Natural resource conservation is closely linked with the local livelihood of farmers, cattle rearers and other allied occupations. And so, sustainability of soil and water is crucial given the uncertainty of climate change, as it directly impacts the rural livelihood. Through the envisioned smart agriculture system, water usage in irrigation could be optimized directly helping in water conservation, maintaining soil health and possibly crop health and yield.

Demonstration unit

Within the project villages of Arid Communities and Technologies and with the selected group of K-MARC farmers, a demonstration unit is set up which is local and decentralized in nature. The analysis from the data collected through this demonstration set-up will enable farmers to make informed decisions. This will be a step towards maximising resource efficiency and reducing its degradation. The demonstration unit monitors the following parameters:

Weather: To monitor weather parameters such as rainfall, humidity, temperature, UV index unity, wind direction and wind speed at local level, automatic weather station (AWS) is installed at two project villages. The collected data is directly saved in the cloud and can be accessed through a website login. An advisory system that gives weather forecast could be set up that informs farmers about rainfall forecast that helps in scheduling of irrigation, and temperature forecast helps to decide when sowing is to be done. We have partnered with SoilSens for installing automatic weather station and soil moisture meters in our field.

Water quality: A portable water quality testing kit to test parameters like Arsenic, Flouride, Nitrate, Total Iron, pH, EC and TDS is used. Its portability allows for testing water quality parameters at various geographic locations. It helps in getting the test results in a short duration of time and at a cheap cost. We have partnered with Foundation for Environmental Monitoring  for soil and water quality testing kits.

Soil quality: A portable soil quality testing kit to test parameters like Nitrogen, Phosphorous, Potassium and pH is used. Its portability allows for testing soil quality parameters at various geographic locations. It helps in getting the test results in a short duration of time and at a cheap cost.

Soil moisture: To measure soil moisture, a fixed moisture meter is installed in one project village, while 6 portable moisture meters are used in the project villages. The portable soil moisture meters allow for monitoring moisture levels at various points within the field. Based on soil moisture values, one can determine if there is adequate moisture content for crops, or if there is need for irrigation. It can also help in irrigating only when needed and avoid excess watering – which could affect crop health.

Groundwater level: An automatic water level sensor is installed in two neighboring wells, one is in use and the other is defunct. The defunct well is connected to a recharge structure. The changes in water level are measured through these sensors and the collected data is uploaded on a cloud server. These water level sensors help in understanding the effects of pumping as well recharge on groundwater table. When combined with the known aquifer properties, an understanding of radius of influence for these wells could be understood, as well as an estimate of discharge rates can be made. We have partnered with Connected Farms for digital groundwater level sensors.

In addition to the digital groundwater level measuring, our Bhujal Jankars (para-hydrogeologists) manually measure groundwater level and TDS for more than 200 monitoring wells every two months. 

Discharge rates: To measure discharge rates, 12 water flow meters are installed in three project villages; of which 10 are installed in the K-MARC farmers’ fields. When coupled with total pumping hours during a crop cycle, an estimate of volume of water used for irrigation can be made. This is an important tool in performing crop water budgeting and understanding total water used for irrigation for one crop cycle.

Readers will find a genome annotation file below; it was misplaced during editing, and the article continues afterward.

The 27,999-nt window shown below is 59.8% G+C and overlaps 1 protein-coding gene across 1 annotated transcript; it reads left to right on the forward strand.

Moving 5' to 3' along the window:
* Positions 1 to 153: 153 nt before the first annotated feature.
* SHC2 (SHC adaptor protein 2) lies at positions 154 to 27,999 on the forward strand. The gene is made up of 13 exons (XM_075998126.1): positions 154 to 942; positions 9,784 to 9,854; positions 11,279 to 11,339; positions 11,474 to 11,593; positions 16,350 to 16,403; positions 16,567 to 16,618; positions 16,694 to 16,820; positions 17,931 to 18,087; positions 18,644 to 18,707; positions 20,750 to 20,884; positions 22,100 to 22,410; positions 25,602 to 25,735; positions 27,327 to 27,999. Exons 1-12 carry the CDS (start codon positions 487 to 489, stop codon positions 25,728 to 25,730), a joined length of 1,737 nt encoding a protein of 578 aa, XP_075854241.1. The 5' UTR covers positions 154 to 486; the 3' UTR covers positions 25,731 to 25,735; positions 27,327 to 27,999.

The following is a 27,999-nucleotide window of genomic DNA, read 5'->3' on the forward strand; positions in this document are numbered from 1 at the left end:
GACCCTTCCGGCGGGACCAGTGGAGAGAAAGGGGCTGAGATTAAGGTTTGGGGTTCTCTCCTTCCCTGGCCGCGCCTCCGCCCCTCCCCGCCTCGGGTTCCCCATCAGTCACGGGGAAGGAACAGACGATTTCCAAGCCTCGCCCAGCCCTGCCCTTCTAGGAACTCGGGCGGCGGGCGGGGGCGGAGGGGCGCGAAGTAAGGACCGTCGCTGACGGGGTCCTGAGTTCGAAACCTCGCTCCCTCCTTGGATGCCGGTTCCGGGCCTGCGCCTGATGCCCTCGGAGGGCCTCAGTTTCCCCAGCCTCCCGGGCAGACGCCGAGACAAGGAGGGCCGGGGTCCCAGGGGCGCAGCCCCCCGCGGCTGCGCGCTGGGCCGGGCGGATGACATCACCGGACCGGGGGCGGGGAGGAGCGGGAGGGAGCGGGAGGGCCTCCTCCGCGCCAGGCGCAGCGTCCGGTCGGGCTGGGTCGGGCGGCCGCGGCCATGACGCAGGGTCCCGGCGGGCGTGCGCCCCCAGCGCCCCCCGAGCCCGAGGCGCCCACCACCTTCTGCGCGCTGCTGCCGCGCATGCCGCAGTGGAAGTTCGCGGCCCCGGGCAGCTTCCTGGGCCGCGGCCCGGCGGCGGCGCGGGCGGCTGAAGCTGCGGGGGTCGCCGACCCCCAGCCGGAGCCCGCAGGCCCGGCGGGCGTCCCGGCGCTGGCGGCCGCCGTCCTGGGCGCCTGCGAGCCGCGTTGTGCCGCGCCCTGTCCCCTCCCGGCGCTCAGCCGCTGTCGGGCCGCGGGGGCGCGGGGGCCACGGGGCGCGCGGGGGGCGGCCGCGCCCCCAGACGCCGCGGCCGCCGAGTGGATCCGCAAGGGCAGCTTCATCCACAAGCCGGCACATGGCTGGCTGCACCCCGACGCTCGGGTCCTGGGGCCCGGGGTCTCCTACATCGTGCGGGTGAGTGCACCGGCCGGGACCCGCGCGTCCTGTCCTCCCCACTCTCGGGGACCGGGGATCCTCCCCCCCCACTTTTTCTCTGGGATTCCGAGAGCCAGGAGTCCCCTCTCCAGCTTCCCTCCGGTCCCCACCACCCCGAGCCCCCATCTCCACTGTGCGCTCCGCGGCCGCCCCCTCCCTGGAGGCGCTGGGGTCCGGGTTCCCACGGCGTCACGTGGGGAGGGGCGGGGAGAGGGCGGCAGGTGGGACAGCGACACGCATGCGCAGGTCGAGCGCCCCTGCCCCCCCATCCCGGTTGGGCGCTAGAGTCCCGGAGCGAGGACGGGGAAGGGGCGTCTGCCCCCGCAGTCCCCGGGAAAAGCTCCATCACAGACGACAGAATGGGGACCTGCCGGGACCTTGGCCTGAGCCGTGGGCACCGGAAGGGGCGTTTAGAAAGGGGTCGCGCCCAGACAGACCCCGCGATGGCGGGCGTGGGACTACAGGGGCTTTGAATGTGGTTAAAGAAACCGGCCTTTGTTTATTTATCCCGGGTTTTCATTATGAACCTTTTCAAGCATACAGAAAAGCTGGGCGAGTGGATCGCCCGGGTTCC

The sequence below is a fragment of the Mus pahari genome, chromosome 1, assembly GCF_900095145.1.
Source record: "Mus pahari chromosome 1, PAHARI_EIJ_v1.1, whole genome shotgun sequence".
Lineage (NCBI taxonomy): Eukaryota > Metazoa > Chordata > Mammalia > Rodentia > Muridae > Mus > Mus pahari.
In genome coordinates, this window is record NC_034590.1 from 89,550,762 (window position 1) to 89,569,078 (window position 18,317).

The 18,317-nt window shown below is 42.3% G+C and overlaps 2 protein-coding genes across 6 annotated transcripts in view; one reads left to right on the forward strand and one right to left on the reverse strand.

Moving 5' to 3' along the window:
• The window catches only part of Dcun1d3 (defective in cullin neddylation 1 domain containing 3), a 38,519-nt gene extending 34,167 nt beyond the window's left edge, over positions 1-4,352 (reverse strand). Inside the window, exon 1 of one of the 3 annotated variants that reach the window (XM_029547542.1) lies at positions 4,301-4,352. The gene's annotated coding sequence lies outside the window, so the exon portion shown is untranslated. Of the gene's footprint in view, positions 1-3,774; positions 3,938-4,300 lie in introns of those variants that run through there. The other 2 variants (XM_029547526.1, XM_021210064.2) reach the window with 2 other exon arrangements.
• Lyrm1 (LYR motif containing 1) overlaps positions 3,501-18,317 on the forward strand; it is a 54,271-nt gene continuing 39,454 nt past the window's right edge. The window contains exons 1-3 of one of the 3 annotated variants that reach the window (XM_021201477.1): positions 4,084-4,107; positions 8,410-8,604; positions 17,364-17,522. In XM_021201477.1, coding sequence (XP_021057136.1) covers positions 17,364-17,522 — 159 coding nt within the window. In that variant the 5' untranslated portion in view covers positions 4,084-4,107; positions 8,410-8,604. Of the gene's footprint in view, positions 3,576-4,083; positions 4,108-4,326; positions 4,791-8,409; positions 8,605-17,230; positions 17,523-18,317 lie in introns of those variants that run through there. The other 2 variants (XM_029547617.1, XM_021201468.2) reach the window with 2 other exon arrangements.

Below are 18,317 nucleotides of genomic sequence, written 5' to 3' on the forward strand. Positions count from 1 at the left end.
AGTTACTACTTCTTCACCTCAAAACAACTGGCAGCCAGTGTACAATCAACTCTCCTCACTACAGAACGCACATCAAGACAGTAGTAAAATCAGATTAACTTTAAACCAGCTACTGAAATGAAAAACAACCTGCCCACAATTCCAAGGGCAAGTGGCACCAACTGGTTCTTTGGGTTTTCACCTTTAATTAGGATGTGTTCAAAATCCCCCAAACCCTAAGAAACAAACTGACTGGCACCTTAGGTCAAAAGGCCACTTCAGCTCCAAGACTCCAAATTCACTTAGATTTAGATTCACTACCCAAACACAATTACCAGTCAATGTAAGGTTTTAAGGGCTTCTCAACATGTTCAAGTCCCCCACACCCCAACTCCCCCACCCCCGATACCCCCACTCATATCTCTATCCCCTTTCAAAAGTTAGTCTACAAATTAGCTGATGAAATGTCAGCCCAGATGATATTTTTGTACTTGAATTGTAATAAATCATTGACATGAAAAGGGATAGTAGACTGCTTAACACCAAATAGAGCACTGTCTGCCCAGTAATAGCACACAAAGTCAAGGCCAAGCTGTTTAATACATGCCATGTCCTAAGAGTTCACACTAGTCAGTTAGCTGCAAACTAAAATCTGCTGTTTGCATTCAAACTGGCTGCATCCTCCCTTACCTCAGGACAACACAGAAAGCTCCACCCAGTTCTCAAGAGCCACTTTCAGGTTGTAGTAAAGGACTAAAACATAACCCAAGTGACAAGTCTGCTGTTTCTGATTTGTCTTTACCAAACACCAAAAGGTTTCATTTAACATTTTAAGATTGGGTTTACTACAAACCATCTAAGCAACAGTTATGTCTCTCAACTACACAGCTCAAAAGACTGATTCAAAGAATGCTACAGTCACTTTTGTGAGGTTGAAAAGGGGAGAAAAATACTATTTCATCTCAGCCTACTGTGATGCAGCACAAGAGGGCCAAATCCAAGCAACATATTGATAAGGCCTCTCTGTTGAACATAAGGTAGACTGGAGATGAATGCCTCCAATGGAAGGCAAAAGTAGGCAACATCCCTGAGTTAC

Model of collaboration

For such a demonstration unit to function smoothly, collaboration between stakeholders is needed, from financing, execution, continuous monitoring to upkeep and maintenance of the equipment. 

Economic inputs: The current mode of financing the demonstration unit is through project funding. The success and learning from such a unit can help develop other economic models. In such models the gram panchayat, village water committees or farmers’ groups can contribute either for installation or operation costs.

Capacity building: The current demonstration relies on training Bhujal Jankars for collecting data and carrying out field tests. The analysis of the field data then helps in making decisions from the demand and supply side management; also involving knowledge experts from the agriculture domain. For further extensive data collection, involving schools and its students for data collection could be planned, which would also help in students’ practical learning. A method of data validation will have to be incorporated.

We are also collaborating with academic institutes such as agriculture universities and Krishi Vigyan Kendra to help us in data analysis and creating advisory. This is an important link to connect data to farmers through the form of advisory dissemination. 

The demonstration unit will become more robust through the year, with different seasons and crop cycle data collection. This will help develop a data repository to give informed decisions and informative advisory. And learning from the unit will help replicate and scale up such models at other geographic locations.


AWS – Automatic Weather Station

ACTArid Communities and Technologies

pHPotential of Hydrogen

TDSTotal dissolved Solids

EC – Electrical Conductivity

K-MARC – Kankavati – Managed Aquifer Recharge through Community

UV – Ultra Violet

PGWM – Participatory Groundwater Management

We are keen to hear about your views or experiences in implementing agriculture data systems through the comment box. For more information, do reach out to us at